- Using government funds in appropriate ways in dementia
- Monitoring functionality of health facilities and services
- Lack of regularity of framework (no uniformity)
- Rural-urban divide
- Setting benchmarks
- Lack of convergence among stakeholders
- Lack of policies
- There is a need to come up with numbers – the baseline data – how much spending is going on for dementia by the government- in order influence policy making.
Appendix 4: The outcomes put forward by participants in Session 4.
- Stakeholders are aware about dementia leading to behavioural change for dementia inclusive communities
- Society is aware about lifestyle modifications to delay/prevent dementia
Definition and terminology
- Use of acceptable terms in local context
- Dementia is recognized as biopsychosocial phenomena
Inclusiveness in society
- Person with Dementia are recognized as productive participants of society
- Person with Dementia and their carers are recognized as experts for their own care
- Person with Dementia should seek help and access health care systems early
- Government and community systems support Persons with Dementia
- There is a national policy for elderly care, dementia with palliative care
- Implementable national action plan with built in accountability; monitoring framework is robust
- Validity for 5 years that needs periodic review. Revise it based on socioeconomic and lifestyle changes in society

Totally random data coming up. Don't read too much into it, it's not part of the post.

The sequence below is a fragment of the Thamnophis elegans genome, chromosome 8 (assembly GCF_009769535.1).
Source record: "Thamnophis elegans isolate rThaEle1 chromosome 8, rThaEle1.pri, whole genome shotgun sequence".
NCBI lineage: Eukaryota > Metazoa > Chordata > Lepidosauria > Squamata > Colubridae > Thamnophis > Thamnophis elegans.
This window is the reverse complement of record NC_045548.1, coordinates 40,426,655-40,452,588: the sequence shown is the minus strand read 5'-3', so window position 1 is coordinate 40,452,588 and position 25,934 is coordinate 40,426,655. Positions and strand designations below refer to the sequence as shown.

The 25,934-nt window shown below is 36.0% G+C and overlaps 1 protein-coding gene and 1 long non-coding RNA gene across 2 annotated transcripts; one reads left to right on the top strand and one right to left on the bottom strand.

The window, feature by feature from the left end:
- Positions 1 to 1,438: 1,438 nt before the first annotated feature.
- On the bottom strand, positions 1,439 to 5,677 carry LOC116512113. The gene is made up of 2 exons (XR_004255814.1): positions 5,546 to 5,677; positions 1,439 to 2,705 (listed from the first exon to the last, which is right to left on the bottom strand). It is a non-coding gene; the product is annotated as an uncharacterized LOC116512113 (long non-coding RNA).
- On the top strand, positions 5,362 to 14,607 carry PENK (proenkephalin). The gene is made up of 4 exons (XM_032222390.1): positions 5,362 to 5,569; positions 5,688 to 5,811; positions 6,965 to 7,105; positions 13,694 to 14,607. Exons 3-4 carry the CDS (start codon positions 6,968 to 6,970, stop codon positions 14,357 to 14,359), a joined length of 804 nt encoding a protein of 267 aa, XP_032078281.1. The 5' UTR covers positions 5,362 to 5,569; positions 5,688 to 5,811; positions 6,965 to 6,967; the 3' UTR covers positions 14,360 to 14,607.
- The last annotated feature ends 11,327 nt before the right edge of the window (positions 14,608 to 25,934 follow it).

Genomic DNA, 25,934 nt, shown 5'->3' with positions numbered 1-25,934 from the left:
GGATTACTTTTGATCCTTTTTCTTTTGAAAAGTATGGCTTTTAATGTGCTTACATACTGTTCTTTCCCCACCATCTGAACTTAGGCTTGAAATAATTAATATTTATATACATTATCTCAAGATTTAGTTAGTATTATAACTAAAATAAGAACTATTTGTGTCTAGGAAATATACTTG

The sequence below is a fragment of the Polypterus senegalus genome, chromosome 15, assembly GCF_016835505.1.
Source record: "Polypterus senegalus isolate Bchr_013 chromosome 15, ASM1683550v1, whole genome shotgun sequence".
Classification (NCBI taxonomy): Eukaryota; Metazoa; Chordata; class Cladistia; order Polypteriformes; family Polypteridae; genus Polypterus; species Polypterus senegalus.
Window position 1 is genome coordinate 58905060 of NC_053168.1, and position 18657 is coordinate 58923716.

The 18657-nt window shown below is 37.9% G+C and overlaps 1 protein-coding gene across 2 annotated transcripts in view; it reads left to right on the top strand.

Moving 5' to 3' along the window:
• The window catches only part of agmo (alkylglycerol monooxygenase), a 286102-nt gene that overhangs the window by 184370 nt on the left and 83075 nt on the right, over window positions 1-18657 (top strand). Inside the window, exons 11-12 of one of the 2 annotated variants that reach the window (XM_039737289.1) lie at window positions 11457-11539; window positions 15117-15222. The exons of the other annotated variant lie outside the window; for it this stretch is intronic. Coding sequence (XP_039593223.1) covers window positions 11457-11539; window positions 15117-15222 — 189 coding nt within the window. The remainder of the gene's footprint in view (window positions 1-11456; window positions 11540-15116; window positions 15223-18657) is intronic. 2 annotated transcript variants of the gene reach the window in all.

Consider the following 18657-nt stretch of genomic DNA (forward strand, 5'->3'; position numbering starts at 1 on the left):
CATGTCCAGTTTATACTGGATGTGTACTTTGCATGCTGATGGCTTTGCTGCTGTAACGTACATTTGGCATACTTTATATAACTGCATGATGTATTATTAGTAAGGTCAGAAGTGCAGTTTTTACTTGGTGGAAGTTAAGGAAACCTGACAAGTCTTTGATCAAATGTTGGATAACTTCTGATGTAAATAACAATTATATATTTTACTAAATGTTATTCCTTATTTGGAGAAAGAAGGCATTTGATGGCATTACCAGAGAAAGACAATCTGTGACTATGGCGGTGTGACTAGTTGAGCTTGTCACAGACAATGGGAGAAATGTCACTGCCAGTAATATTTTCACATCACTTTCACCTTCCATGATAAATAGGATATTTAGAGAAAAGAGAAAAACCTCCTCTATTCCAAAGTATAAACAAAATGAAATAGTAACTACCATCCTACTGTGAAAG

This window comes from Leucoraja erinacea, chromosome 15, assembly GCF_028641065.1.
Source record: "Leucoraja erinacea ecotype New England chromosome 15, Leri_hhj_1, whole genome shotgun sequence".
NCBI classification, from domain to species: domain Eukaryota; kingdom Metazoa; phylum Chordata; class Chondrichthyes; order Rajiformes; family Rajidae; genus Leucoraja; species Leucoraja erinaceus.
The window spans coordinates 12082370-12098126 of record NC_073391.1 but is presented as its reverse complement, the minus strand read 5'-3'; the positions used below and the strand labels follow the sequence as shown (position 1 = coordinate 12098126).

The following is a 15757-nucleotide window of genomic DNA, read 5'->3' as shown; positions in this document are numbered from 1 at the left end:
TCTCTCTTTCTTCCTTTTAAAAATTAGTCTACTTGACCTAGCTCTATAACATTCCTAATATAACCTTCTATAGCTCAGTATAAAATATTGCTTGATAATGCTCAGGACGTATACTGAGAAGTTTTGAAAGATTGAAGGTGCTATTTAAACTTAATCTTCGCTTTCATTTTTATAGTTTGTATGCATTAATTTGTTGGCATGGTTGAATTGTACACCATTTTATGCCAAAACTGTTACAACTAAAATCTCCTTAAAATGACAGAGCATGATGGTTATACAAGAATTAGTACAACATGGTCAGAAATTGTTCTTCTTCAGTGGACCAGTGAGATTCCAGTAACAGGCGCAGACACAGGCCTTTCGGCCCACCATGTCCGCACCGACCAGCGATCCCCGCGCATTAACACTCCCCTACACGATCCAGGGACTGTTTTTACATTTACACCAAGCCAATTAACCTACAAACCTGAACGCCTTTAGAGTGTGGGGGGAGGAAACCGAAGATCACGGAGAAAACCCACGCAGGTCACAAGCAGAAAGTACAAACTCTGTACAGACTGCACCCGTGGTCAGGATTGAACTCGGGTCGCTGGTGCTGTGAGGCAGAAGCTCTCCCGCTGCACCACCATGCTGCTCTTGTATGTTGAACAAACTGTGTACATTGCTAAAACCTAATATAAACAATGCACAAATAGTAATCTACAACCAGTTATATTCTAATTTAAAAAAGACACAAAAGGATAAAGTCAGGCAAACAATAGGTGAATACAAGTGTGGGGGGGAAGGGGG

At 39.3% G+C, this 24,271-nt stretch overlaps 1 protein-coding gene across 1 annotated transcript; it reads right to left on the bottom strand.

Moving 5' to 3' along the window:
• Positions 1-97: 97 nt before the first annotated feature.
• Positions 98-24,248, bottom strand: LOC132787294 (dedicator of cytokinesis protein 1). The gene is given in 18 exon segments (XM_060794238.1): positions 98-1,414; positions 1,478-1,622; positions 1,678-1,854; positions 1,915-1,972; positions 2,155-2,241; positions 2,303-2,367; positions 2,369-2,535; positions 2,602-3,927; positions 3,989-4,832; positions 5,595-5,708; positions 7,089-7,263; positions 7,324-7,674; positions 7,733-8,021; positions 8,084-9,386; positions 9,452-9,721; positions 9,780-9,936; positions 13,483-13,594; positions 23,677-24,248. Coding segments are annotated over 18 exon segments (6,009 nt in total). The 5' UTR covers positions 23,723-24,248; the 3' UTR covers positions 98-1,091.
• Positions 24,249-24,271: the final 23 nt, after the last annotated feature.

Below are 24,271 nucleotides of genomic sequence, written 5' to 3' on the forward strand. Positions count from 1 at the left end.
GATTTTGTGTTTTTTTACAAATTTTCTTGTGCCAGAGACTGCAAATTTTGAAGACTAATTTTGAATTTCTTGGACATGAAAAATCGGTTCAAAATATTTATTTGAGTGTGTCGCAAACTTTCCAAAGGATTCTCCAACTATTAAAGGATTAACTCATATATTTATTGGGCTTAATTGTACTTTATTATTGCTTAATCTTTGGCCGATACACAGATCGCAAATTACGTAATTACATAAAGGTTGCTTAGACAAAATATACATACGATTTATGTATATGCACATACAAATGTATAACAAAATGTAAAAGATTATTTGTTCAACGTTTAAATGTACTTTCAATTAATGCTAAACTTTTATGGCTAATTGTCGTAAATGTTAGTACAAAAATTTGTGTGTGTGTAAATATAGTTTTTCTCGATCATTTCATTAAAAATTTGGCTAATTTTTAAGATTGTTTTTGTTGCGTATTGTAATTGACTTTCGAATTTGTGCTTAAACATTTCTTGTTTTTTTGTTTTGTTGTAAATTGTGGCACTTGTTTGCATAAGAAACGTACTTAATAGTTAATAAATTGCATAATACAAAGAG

- Elderly care services are accessible to screen and diagnose dementia across healthcare systems
- Healthcare providers are able to recognize reversible and treatable causes of dementia
- Sensitive communication and revealing the diagnosis to patients and family carers
- People get access to initial diagnosis through memory clinics at primary health care level
- Strengthening referrals
- Subtypes of dementia are recognized
- Development of certified models of training for all levels of care
- Increase in range of services and providers
- Capacity building of service providers and manpower
- Caregivers have the skills to provide care to Person with Dementia
- There are adequate carers for all stages of dementia
- Patients with dementia are diagnoses early and caregiver needs are recognized
- There is high quality comprehensive care at all levels of institution, society, community and family
Management guidelines and capacity building
- Standardized and accredited dementia management courses are available across the spectrum of care providers
- Skill building of human resources with standard and accredited dementia courses across the spectrum of healthcare
- Skilled carers get caregiving jobs through placement networks
- Education and training for home-based care for dementia management is available
- Systems are in place to provide support to unpaid carers
- Government to provide social security – pension and social support to unpaid caregivers
- System in place to recognize and identify early caregiver burden
High quality evidence from research on dementia is available including descriptive epidemiology from multiple areas using harmonized methods, research on costing, basic research, innovative interventions, and implementation research